Causes of vision impairment and assessment of need for low vision services for students of blind schools in Nepal

  • Kansakar I
  • Thapa H
  • Salma K
 et al. 
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Abstract

Background: The present study is first of its kind to evaluate causes of visual impairment of blind students in Nepal and assess their need for low vision rehabilitation services. Aim: To evaluate causes of vision impairment of students enrolled in blind schools in Nepal and assess the need for low vision rehabilitation services in these students. Materials and methods: A survey was conducted in 12 blind schools in Nepal, which were registered with Nepal Association for Welfare of Blindness (NAWB).It was conducted by a team of an ophthalmologist and an optometrist, by using standard eye examination protocols of the World Health Organization Prevention of Blindness Program (WHO/PBL). Results: Of the 345 students enrolled in 12 schools, 285 students were examined (response rate of 82.61%). The students were in the 5-29 years age group. Nearly three-fourth of the children had become blind within one year of age and 52.3% visually impaired at birth and 20.7% developed vision impairment within one year of age. After refraction, 26 students (9.12%) had mild visual impairment, 21 students (7.37%) had severe visual impairment and 238 students (83.51%) were blind. The main cause of vision impairment was found to be corneal 35.79% and retina diseases, mainly dystrophy, 20.35% followed by problems with the whole globe, lens and optic nerve, accounting for 13.33%, 12.63% and 12.98% respectively. The major etiological factors were those of childhood such as Vitamin A deficiency, measles and similar causes (42.11%) followed by hereditary causes (25.26%). Of the total students examined, 48.07% were visually impaired due to preventable causes and 16.14% treatable aggregating to 64.21% of avoidable blindness. Fifty seven (28.22%) students could read smaller than 2 M print size after low vision assessment for near and 33(15.78%) students benefited with telescopic trial for distance low vision. Conclusion: In Nepal, renewed focus on providing best possible quality of life for visually impaired children by proper low vision assessment and eye health education focusing on, general public and community health workers, with governmental and institutional support is required to achieve Vision 2020 objectives to decrease childhood blindness.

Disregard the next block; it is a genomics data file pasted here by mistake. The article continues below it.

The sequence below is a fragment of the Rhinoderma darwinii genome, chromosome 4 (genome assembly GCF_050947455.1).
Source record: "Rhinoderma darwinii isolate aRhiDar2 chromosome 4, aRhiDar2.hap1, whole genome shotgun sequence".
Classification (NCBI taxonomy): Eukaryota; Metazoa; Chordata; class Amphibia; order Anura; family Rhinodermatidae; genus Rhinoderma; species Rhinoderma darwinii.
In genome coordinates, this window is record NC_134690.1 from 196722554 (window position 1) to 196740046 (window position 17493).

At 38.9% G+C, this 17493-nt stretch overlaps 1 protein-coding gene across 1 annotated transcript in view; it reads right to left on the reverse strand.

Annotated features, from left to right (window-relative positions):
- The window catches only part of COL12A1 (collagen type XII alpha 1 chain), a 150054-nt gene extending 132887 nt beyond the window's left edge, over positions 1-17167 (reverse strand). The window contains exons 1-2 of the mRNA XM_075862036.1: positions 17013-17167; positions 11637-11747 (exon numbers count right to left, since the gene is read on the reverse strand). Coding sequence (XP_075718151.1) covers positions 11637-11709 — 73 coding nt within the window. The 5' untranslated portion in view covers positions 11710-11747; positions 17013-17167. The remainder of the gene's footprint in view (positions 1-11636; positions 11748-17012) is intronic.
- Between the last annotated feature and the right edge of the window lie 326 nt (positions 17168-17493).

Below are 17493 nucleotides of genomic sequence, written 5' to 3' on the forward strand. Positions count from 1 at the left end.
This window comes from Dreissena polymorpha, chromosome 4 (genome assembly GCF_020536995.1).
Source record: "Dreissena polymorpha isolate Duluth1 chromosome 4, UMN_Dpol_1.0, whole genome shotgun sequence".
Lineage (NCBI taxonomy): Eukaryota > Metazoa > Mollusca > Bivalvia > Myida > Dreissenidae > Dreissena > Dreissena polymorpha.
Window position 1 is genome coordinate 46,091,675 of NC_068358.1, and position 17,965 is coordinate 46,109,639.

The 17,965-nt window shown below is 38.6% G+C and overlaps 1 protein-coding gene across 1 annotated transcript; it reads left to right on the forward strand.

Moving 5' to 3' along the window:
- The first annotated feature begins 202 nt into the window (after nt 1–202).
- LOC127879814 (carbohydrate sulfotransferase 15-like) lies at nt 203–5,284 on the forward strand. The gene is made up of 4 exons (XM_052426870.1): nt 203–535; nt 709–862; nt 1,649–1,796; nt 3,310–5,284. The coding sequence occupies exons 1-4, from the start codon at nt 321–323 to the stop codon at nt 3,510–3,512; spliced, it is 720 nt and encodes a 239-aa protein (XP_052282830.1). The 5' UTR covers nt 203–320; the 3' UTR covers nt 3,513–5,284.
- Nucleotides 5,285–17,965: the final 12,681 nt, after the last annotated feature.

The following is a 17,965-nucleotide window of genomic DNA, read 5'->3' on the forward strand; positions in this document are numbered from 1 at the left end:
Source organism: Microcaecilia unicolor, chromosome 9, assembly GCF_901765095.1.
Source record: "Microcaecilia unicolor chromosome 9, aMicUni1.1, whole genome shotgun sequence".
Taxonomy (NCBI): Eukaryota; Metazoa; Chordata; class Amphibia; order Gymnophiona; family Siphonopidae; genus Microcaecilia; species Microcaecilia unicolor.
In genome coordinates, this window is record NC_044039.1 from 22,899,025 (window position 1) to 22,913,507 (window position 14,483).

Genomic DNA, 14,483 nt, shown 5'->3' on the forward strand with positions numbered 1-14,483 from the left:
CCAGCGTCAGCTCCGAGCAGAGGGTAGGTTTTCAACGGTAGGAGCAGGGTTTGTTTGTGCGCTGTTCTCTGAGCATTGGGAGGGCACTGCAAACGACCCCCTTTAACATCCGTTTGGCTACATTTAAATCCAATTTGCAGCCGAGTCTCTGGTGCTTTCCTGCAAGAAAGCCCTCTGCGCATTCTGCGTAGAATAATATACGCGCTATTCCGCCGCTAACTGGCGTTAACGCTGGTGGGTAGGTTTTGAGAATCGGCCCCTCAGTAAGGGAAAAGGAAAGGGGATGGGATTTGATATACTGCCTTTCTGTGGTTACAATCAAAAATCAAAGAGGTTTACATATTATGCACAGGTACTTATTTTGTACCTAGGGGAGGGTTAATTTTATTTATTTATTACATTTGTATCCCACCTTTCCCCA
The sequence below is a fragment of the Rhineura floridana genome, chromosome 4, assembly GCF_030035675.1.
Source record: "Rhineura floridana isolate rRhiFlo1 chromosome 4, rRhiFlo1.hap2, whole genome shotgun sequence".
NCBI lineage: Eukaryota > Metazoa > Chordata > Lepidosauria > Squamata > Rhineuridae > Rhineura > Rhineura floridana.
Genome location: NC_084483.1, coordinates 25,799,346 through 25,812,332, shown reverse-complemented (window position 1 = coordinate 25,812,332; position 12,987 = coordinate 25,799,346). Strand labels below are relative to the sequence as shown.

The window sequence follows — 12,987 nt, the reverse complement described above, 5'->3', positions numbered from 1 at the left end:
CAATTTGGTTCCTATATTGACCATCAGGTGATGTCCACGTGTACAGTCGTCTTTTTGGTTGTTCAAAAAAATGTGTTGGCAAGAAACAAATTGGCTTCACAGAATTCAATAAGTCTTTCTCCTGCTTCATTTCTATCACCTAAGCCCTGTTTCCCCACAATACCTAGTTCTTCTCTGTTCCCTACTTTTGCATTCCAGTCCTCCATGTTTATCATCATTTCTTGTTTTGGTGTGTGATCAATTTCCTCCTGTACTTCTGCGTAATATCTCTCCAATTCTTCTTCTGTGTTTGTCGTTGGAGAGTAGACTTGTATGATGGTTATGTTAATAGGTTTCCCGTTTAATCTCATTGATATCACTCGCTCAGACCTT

Author-supplied keywords

  • Blind school study
  • Childhood blindness
  • Low vision
  • Nepal
  • Vision impairment

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Authors

  • Irina Kansakar

  • H. B. Thapa

  • K. C. Salma

  • S. Ganguly

  • R. P. Kandel

  • S. Rajasekaran

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